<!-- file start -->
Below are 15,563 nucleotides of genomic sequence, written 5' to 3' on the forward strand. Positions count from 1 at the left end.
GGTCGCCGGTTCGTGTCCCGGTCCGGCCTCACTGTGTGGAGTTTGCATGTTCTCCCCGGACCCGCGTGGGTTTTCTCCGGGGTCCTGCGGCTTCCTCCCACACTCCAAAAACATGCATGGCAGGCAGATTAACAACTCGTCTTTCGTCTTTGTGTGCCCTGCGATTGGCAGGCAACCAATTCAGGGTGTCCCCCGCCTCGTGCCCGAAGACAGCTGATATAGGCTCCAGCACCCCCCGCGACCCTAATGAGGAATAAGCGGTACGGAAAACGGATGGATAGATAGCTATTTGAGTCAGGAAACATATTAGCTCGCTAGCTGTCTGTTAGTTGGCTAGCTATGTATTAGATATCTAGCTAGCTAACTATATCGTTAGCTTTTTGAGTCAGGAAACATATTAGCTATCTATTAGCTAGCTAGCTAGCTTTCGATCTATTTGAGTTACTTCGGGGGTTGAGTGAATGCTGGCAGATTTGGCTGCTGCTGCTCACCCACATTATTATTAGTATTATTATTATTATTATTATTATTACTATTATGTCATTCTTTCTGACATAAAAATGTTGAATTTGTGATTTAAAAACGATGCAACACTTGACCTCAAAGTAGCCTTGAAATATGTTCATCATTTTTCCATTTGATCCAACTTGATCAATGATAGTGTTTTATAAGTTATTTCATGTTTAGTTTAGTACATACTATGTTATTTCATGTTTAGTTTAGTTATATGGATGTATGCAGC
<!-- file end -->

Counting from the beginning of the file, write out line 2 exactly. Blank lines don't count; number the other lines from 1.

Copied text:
GGTCGCCGGTTCGTGTCCCGGTCCGGCCTCACTGTGTGGAGTTTGCATGTTCTCCCCGGACCCGCGTGGGTTTTCTCCGGGGTCCTGCGGCTTCCTCCCACACTCCAAAAACATGCATGGCAGGCAGATTAACAACTCGTCTTTCGTCTTTGTGTGCCCTGCGATTGGCAGGCAACCAATTCAGGGTGTCCCCCGCCTCGTGCCCGAAGACAGCTGATATAGGCTCCAGCACCCCCCGCGACCCTAATGAGGAATAAGCGGTACGGAAAACGGATGGATAGATAGCTATTTGAGTCAGGAAACATATTAGCTCGCTAGCTGTCTGTTAGTTGGCTAGCTATGTATTAGATATCTAGCTAGCTAACTATATCGTTAGCTTTTTGAGTCAGGAAACATATTAGCTATCTATTAGCTAGCTAGCTAGCTTTCGATCTATTTGAGTTACTTCGGGGGTTGAGTGAATGCTGGCAGATTTGGCTGCTGCTGCTCACCCACATTATTATTAGTATTATTATTATTATTATTATTATTACTATTATGTCATTCTTTCTGACATAAAAATGTTGAATTTGTGATTTAAAAACGATGCAACACTTGACCTCAAAGTAGCCTTGAAATATGTTCATCATTTTTCCATTTGATCCAACTTGATCAATGATAGTGTTTTATAAGTTATTTCATGTTTAGTTTAGTACATACTATGTTATTTCATGTTTAGTTTAGTTATATGGATGTATGCAGC